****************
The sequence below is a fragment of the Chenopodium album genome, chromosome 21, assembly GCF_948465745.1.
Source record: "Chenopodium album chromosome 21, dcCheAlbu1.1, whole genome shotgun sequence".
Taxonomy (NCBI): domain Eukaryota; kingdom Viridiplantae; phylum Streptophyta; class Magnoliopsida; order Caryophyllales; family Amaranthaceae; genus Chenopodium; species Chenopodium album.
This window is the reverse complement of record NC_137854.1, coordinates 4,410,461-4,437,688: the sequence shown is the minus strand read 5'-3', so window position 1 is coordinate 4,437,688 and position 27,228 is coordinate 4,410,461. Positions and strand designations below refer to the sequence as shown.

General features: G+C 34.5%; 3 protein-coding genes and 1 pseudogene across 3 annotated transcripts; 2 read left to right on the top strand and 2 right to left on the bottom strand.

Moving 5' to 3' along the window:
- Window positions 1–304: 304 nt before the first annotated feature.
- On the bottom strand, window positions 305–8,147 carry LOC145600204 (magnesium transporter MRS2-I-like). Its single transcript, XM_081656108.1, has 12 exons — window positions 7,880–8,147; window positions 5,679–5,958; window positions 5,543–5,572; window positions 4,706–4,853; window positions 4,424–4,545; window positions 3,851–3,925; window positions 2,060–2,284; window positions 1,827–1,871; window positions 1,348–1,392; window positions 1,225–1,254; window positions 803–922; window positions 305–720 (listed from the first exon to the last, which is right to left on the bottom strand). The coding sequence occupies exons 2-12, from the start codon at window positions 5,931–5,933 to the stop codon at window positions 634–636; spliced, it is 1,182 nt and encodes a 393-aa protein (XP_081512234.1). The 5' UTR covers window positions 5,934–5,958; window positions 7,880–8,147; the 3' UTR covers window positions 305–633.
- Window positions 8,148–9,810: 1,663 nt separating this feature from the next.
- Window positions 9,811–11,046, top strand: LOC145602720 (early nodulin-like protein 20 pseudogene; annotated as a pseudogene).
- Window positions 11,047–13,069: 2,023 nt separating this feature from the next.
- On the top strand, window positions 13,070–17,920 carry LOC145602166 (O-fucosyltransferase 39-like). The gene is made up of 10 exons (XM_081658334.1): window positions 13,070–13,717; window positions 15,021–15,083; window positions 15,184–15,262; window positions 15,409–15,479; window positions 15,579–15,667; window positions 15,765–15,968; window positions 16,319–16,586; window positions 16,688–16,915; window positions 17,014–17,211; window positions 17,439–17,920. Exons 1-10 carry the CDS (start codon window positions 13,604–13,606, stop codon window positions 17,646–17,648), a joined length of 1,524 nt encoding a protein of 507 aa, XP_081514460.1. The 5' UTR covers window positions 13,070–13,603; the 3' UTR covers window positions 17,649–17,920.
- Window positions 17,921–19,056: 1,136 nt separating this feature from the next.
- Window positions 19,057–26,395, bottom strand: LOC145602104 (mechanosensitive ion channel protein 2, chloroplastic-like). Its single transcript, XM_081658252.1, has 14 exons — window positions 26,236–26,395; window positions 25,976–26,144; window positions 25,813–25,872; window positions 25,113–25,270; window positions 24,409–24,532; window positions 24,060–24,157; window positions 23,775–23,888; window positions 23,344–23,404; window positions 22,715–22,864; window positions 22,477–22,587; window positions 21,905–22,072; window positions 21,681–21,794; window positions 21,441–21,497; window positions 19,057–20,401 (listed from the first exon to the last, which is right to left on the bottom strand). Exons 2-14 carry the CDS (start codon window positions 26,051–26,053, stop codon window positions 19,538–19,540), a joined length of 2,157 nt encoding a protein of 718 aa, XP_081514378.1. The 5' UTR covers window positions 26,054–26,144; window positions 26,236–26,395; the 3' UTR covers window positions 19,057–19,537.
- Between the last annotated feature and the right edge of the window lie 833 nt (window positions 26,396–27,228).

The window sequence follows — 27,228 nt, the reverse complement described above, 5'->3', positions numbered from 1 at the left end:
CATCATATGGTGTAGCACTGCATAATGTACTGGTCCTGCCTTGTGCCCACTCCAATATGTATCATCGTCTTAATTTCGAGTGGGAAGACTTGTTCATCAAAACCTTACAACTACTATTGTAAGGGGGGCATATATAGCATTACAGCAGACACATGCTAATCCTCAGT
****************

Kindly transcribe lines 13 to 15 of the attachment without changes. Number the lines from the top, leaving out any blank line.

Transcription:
- Window positions 17,921–19,056: 1,136 nt separating this feature from the next.
- Window positions 19,057–26,395, bottom strand: LOC145602104 (mechanosensitive ion channel protein 2, chloroplastic-like). Its single transcript, XM_081658252.1, has 14 exons — window positions 26,236–26,395; window positions 25,976–26,144; window positions 25,813–25,872; window positions 25,113–25,270; window positions 24,409–24,532; window positions 24,060–24,157; window positions 23,775–23,888; window positions 23,344–23,404; window positions 22,715–22,864; window positions 22,477–22,587; window positions 21,905–22,072; window positions 21,681–21,794; window positions 21,441–21,497; window positions 19,057–20,401 (listed from the first exon to the last, which is right to left on the bottom strand). Exons 2-14 carry the CDS (start codon window positions 26,051–26,053, stop codon window positions 19,538–19,540), a joined length of 2,157 nt encoding a protein of 718 aa, XP_081514378.1. The 5' UTR covers window positions 26,054–26,144; window positions 26,236–26,395; the 3' UTR covers window positions 19,057–19,537.
- Between the last annotated feature and the right edge of the window lie 833 nt (window positions 26,396–27,228).